Reasons for judgement were released last week by the BC Supreme Court, Vancouver Registry, awarding a Plaintiff just over $240,000 in total damages as a result of injuries and loss sustained in a BC motor vehicle collision.
In last week’s case the Plaintiff was involved in a 2006 collision. She was not at fault for the crash. She sustained physical injuries which included a disk protrusion in her neck. She also suffered from a pre-existing psychiatric illness (bipolar disorder) which was significantly aggravated as a result of her crash. The Court assessed the Plaintiff’s non-pecuniary damages (money for pain and suffering and loss of enjoyment of life) at $90,000. In doing so Mr. Justice Willcock provided the following reasons:
 I accept the evidence of (the Plaintiff’s) treating physicians that she sustained injury to the musculoligamentous structures of her right neck and shoulder area and that she now suffers from a disk protrusion at the C5-C6 level that may become increasingly symptomatic. Dr. Sahjpaul, the witness most qualified to address the cause and effect of the disc protrusion believes the MRI suggests some cord compression but is not convinced that the plaintiff’s symptoms are entirely, or even significantly a result of that cord compression. I accept his conclusion that the plaintiff has neck pain and right shoulder and arm pain and weakness which is a combination of a soft tissue injury and some irritation of the nerve root at the C5-6 level. I further accept his conclusion that the motor vehicle accident was causative of the plaintiff’s symptoms.
 I find that since the accident she has suffered mechanical neck, shoulder, mid-back, and low back pain, weakness, and tenderness. Despite that pain and weakness, she has demonstrated on examination by her physicians that she has relatively normal range of motion. Only minimal back muscle wasting has been noted.
 (the Plaintiff) perceives that her persistent back pain limits her ability to engage in tasks that require prolonged static or awkward positioning, including twisting, reaching, or stooping. It is noted, however, that (the Plaintiff) has difficulty with self-assessment and is prone to overestimate the extent of her disability.
 I accept the opinion of Dr. Adrian that (the Plaintiff) will probably continue to experience difficulty performing activities that place physical forces on the structures involving her neck and back, but find that (the Plaintiff) is limited as much by psychological as by physical symptoms. While her pain has been chronic there is some indication that with therapy the psychological component of her symptoms is at least temporarily improving.
 I accept the evidence of Dr. Adrian and Dr. Sahjpaul that there is a risk that the C5-6 disc will cause increasing pain over time. (The Plaintiff) may require surgical intervention as a result of the obvious and problematic C5-6 herniation seen on the MRI…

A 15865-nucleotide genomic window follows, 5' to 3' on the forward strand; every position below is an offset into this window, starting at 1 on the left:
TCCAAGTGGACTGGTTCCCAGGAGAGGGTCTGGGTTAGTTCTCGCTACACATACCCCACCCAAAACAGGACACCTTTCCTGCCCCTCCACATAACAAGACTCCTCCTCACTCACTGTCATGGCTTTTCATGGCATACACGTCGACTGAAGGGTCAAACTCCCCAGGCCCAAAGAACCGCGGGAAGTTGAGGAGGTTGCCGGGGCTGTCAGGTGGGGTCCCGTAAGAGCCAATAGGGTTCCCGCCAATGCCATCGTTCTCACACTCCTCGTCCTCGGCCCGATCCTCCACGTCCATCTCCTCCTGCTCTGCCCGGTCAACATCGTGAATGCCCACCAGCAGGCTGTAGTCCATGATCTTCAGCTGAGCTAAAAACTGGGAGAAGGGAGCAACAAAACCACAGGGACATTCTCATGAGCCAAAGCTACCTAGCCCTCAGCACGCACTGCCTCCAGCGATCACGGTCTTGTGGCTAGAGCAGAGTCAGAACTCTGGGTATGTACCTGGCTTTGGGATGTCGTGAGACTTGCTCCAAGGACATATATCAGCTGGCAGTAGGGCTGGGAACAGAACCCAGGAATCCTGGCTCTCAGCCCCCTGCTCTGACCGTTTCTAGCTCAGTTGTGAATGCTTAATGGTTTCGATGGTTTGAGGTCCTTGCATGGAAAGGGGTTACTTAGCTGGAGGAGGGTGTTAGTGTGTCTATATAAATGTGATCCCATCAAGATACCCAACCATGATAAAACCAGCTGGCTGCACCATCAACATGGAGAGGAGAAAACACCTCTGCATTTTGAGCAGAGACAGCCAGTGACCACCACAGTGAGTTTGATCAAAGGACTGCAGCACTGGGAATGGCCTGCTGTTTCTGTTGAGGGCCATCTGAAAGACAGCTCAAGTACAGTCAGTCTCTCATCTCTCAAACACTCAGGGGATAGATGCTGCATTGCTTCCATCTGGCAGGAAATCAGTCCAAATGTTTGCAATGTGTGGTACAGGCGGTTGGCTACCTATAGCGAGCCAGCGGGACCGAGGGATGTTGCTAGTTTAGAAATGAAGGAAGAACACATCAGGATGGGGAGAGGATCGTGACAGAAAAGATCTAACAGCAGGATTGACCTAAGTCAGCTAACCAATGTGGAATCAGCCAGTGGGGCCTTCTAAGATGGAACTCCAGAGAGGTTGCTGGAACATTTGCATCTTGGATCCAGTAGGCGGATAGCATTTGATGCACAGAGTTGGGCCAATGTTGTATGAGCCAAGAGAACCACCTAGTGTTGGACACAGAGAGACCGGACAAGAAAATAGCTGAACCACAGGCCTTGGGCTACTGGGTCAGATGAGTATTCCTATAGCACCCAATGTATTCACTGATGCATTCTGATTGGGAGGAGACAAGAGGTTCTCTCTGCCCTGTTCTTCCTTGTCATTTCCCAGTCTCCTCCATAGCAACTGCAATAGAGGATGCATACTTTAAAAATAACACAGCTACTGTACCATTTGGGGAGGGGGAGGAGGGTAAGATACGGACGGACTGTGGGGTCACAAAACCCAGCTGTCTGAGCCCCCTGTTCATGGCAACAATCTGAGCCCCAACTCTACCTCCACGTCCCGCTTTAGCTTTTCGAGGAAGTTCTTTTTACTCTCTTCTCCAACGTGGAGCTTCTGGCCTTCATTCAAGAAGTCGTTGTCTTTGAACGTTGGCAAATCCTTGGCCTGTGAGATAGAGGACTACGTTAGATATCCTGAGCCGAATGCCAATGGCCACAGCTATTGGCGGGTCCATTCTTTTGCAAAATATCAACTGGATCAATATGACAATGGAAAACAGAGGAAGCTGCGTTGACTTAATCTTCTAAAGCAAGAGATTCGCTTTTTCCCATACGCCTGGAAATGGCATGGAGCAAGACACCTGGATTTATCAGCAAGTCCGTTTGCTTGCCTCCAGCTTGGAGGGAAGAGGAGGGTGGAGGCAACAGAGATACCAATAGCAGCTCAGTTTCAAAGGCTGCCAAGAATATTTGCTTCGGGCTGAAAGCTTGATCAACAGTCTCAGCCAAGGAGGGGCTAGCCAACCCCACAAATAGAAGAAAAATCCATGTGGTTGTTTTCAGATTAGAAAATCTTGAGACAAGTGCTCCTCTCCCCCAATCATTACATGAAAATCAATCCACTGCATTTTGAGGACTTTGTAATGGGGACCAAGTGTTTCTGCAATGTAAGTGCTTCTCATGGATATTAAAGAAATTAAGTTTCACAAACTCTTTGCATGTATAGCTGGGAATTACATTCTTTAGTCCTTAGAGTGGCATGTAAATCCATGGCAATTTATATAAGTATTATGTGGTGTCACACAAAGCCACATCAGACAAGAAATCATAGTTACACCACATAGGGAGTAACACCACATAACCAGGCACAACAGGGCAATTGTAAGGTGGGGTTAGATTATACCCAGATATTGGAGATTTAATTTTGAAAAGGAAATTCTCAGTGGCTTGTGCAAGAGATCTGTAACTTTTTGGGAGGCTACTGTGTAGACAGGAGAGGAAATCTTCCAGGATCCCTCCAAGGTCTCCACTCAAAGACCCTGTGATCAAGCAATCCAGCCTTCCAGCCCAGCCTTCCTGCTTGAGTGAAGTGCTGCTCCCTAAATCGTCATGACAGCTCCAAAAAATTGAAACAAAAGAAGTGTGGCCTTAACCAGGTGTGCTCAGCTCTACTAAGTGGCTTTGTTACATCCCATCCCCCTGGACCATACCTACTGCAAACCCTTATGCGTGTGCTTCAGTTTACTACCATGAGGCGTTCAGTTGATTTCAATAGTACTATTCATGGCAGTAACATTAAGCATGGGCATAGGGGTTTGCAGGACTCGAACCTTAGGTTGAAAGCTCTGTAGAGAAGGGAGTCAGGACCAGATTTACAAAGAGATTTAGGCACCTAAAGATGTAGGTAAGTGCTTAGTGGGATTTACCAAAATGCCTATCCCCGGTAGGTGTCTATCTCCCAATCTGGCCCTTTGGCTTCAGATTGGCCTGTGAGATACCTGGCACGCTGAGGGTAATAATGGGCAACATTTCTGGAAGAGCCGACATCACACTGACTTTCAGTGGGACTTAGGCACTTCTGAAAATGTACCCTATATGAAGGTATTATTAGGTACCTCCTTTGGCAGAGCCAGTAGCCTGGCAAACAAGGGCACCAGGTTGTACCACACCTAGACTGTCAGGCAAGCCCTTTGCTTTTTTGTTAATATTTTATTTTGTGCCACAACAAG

The accident in this case has had a significant effect on (the Plaintiff’s) life. I am satisfied on the evidence that she suffered from a significant bipolar affective disorder that required monitoring and medication prior to the motor vehicle accident but that that disorder was significantly exacerbated to the point that she became significantly disabled by her illness from 2006 to 2009. While she is under reasonable control at the moment, her significant depressive and manic episodes have made her more prone to relapse. In addition, she has a physical injury that continues to trouble her and a disk protrusion that may become more symptomatic in the future. Taking into account the likelihood that she would to some extent have suffered from increasing symptoms of bipolar disorder, I am of the view that non-pecuniary damages should be set at $90,000.
In addition to the above, the decision is worth reviewing in full for the Court’s comments about the expert psychiatrist retained by the Defendant. The Defendants argued that any worsening of the Plaintiff’s bipolar disorder was not a result of the collision, rather it could be better explained by “chronic family stresses, non-compliance with treatment, and pregnancy“. In support of this argument the Defendant’s relied on Dr. Solomons, a psychiatrist retained by the Defence. Mr. Justice Willcock rejected this argument and in doing so provided the following criticism of Dr. Solomons opinions:
Further, there is no reason, in my view, to regard stressors other than the car accident as more compelling or predominant. Dr. Solomons, in reaching that conclusion, ignored clear evidence of the significance of the accident. He erroneously concluded that (the Plaintiff) had not described the traumatic effect of the accident and its emotional consequences to her physicians, or sought psychiatric help. In cross-examination Dr. Solomons acknowledged deficiencies in his review of the records and misunderstanding of (the Plaintiff’s) history and treatment. While he expressly describes pregnancy as a factor contributing to the increase in symptoms of bipolar illness he does not consider the fact that (the Plaintiff’s) one specific worry during the pregnancy was the possibility of a miscarriage or birth defect due to the motor vehicle accident… I reject most of Dr. Solomons’ opinion
Just last month the BC Supreme court criticized another psychiatrist retained by defence counsel in injury litigation. Since medico-legal experts generally enjoy immunity from lawsuits if they are careless in expressing their opinions, judicial criticism is a welcome development which can help keep privately retained expert witnesses in-line.